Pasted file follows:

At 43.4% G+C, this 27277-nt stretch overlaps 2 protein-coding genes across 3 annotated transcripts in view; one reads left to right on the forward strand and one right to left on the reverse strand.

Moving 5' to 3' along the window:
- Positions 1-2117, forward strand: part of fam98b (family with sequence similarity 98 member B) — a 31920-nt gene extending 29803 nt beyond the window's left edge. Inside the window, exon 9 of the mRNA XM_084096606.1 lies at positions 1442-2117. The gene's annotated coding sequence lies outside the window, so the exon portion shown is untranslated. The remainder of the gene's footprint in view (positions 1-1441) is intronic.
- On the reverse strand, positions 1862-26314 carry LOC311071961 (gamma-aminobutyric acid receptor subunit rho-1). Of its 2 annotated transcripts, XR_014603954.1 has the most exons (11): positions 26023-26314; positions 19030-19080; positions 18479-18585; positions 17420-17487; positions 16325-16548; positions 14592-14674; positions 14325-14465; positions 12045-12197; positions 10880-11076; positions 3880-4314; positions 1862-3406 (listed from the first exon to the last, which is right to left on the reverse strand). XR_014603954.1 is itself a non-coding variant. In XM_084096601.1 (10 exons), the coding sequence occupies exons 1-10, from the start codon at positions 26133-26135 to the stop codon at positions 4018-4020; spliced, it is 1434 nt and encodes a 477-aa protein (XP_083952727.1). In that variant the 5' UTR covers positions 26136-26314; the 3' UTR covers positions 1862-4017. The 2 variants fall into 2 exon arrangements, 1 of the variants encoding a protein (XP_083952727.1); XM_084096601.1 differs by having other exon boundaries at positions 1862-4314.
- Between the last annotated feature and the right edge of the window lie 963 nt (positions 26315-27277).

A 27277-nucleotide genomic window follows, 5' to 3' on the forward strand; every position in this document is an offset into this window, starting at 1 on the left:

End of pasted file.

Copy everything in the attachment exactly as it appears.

At 43.4% G+C, this 27277-nt stretch overlaps 2 protein-coding genes across 3 annotated transcripts in view; one reads left to right on the forward strand and one right to left on the reverse strand.

Moving 5' to 3' along the window:
- Positions 1-2117, forward strand: part of fam98b (family with sequence similarity 98 member B) — a 31920-nt gene extending 29803 nt beyond the window's left edge. Inside the window, exon 9 of the mRNA XM_084096606.1 lies at positions 1442-2117. The gene's annotated coding sequence lies outside the window, so the exon portion shown is untranslated. The remainder of the gene's footprint in view (positions 1-1441) is intronic.
- On the reverse strand, positions 1862-26314 carry LOC311071961 (gamma-aminobutyric acid receptor subunit rho-1). Of its 2 annotated transcripts, XR_014603954.1 has the most exons (11): positions 26023-26314; positions 19030-19080; positions 18479-18585; positions 17420-17487; positions 16325-16548; positions 14592-14674; positions 14325-14465; positions 12045-12197; positions 10880-11076; positions 3880-4314; positions 1862-3406 (listed from the first exon to the last, which is right to left on the reverse strand). XR_014603954.1 is itself a non-coding variant. In XM_084096601.1 (10 exons), the coding sequence occupies exons 1-10, from the start codon at positions 26133-26135 to the stop codon at positions 4018-4020; spliced, it is 1434 nt and encodes a 477-aa protein (XP_083952727.1). In that variant the 5' UTR covers positions 26136-26314; the 3' UTR covers positions 1862-4017. The 2 variants fall into 2 exon arrangements, 1 of the variants encoding a protein (XP_083952727.1); XM_084096601.1 differs by having other exon boundaries at positions 1862-4314.
- Between the last annotated feature and the right edge of the window lie 963 nt (positions 26315-27277).

A 27277-nucleotide genomic window follows, 5' to 3' on the forward strand; every position in this document is an offset into this window, starting at 1 on the left: